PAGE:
Within four seconds the whole deal was done and the three men lay on the ground, Sim Abner’s left arm layin’ in the fire. I walked over and kicked his arm away from the flames, rollin’ him over with my foot to see if he was still breathin’, only to find wounds from my two slugs in his chest and the right side of his head gone. Two Quivers had shot Alcott, then fired a shot at Abner, hittin’ him in the left ear, the bullet exitin’ behind his right.
About that time, The Boys all walked into the camp. I walked over to Yodell, who was starin’ up at me, frothy blood comin’ from his mouth.
“I told ‘em you’d be a daisy. You’d not a-took Windy Jim, less’n ya’s mighty handy,” he said, his breath comin’ in chokin’ gasps.
“You come a-huntin’ me, Yodell. If ya hadn’t come to me this wouldn’ta happ’ned. Ya can’t blame nobody but yourself.”
He winced with pain. “A feller what I know was in the express office, when ya come in with gold. We reckoned ya had a strike located and figured to foller ya to it. I never knowed yore name.” He laid quiet for a few seconds, then with a labored breath asked,
“Huh...I never reckoned to get it from a brother Johnny Reb,” he coughed out.
“I fit fer the Blue.”
“Well...,” he choked out, “no time to worry ‘bout that now.”
Then he took a couple of haggard breaths and died, me squattin’ yonder next to him. I’d killed many a man durin’ the war, but I’d never had to sit next to one whilst him a-dyin’.
“Let’s tidy up the dead, here boys,” I says. “We’ll find a place aways from here to bury ‘em.”
Two Quivers responded immediately, sayin’, “I know place to the west...a dirt bank that hangs over. I find it today.”
Well, he’d been thinkin’ like me all along, only sayin’ nothin’, so it wouldn’t look like he was sidin’ against Little Wolf. He was a quiet feller and had more savvy than I’d given him credit for.
“Alright then, let’s get ‘em on their horses,” and with that, we saddled their mounts, draped them across their saddles and tied them down.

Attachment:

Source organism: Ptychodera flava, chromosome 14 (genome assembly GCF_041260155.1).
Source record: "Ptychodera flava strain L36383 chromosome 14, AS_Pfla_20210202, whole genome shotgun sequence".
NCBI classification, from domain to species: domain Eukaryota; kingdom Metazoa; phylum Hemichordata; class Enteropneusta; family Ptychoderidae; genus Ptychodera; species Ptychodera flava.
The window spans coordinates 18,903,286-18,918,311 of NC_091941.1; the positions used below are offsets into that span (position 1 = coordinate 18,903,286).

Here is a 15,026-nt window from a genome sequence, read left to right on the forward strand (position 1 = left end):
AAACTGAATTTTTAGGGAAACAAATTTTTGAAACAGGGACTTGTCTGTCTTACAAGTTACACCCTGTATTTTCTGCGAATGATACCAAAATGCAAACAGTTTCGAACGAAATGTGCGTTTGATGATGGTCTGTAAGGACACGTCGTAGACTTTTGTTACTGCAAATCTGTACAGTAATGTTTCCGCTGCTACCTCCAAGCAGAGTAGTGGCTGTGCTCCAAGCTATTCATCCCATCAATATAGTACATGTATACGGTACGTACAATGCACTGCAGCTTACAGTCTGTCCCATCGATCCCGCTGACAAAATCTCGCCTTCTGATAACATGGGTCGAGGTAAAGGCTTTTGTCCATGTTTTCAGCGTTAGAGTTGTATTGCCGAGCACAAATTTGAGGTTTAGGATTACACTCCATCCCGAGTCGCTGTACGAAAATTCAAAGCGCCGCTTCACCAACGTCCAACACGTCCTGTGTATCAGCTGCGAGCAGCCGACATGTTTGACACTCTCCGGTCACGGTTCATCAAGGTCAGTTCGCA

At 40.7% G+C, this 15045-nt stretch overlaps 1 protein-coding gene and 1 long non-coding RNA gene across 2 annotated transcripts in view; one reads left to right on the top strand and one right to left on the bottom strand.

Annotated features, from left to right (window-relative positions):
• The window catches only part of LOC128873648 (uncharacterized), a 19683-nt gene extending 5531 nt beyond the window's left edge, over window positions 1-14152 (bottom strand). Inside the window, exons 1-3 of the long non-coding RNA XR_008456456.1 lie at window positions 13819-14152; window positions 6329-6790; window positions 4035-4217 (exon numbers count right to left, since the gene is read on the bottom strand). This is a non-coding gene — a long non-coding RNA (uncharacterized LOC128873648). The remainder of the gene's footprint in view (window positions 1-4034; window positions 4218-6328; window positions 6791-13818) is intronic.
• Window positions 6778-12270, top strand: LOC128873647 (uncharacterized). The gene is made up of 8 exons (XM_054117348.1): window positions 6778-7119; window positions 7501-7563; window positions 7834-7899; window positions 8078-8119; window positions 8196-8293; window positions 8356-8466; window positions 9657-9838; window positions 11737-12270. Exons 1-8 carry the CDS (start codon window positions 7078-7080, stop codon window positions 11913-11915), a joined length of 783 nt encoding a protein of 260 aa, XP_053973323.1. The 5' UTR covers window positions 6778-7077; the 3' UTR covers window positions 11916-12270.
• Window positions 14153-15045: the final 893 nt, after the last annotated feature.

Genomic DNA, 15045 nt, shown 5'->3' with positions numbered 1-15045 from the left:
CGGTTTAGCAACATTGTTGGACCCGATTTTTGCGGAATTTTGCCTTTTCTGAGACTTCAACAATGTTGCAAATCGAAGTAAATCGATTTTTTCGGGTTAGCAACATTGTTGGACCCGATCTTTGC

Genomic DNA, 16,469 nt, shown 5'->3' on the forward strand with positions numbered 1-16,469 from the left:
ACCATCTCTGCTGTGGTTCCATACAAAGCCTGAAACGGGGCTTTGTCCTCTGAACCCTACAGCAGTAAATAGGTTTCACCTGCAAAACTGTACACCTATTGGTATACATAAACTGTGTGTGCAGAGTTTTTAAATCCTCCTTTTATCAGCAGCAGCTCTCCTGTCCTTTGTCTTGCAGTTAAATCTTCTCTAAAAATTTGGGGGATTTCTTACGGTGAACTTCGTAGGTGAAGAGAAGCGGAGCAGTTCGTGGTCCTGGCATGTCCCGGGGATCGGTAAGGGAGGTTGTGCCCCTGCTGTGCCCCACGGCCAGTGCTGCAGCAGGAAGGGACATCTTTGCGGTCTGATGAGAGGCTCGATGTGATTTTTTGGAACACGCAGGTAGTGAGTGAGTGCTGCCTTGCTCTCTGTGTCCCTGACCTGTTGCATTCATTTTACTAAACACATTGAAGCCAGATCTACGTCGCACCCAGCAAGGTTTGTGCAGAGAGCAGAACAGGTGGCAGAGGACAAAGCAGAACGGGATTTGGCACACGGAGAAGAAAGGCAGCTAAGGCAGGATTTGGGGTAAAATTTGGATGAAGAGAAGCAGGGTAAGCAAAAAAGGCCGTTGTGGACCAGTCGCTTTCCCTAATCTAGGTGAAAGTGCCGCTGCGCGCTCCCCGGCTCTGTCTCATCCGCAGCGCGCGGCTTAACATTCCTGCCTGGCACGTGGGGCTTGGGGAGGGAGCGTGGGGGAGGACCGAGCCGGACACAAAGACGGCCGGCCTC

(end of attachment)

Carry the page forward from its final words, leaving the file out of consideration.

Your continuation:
Whilst me and Two Quivers was loadin’ Alcott, I saw he’d been shot through the body, the bullet enterin’ just left of the spine below the shoulder blade...right where it counted most. Yes sir, there was a lot more to Two Quivers than met the eye.
The moon was near full and the sky clear, so there was more than enough light to see by. With Two Quivers leadin’ the way, we pulled up along a dirt bank that had plenty of small rocks layin’ all around. We took them from their saddles, stripped them of their guns and belongings, then laid them along the base of the bank, pilin’ their saddles on top of the bodies.
Usin’ sticks, we caved the overhangin’ dirt bank over them. Finally, after layin’ rocks atop the dirt, we made more dirt to fall, so the place would look more natural, hopin’ not to attract attention to it, should somebody pass close by this way.
The bodies bein’ covered, I says, “Grandpaw always said pray after, so I reckon I will.” Takin’ off my hat, in Cheyenne I offered,
“Lord, we can only thank ya fer seein’ us through our recent skirmish. I ask your fergiveness fer takin’ these men’s lives, although they come a-huntin’ us. I never knowed ‘em and only talked with Yodell here fer a few minutes, so’s I can’t say much on their b’half. Well...I reckon you got ‘em now. Amen.”
Sample Text From
Ball Creek Zach: Book 1 West of Fort Laramiee
Steve Ritchie Westerns
“Find any cows, Abe?”
Before Kane could answer, there was a flash of burning gunpowder on the hillside across the creek and a bullet hit the doorpost only inches from Gray’s head, the report ringing out an instant later.
Instantly, the light inside went out as Kane took the few quick steps to the corner of the cabin. Standing quietly, leaning against the stone wall, he quickly estimated the shooter to be approximately one hundred-ten yards away, across the creek in the darkness of the timber covered hillside. Having seen the muzzle flash, he already had his Winchester up, so he levered five quick shots, scattered across the area where he’d seen that flash.
Within only a few seconds of his last shot, he could hear the faint rapid hoofbeats of a horse racing south through the timber, tree limbs popping loudly as they were broken off by the fleeing horse and rider. He quickly shoved four fresh cartridges into the loading gate and raised the rifle again, leading the sound he was hearing, and fired four more times.
After he let go with his last shot, Gray asked, “Think ya got him?”
Kane chuckled in the darkness. “Nope, but I sent him on his way with somethin’ right serious to think about,” at which Gray laughed aloud.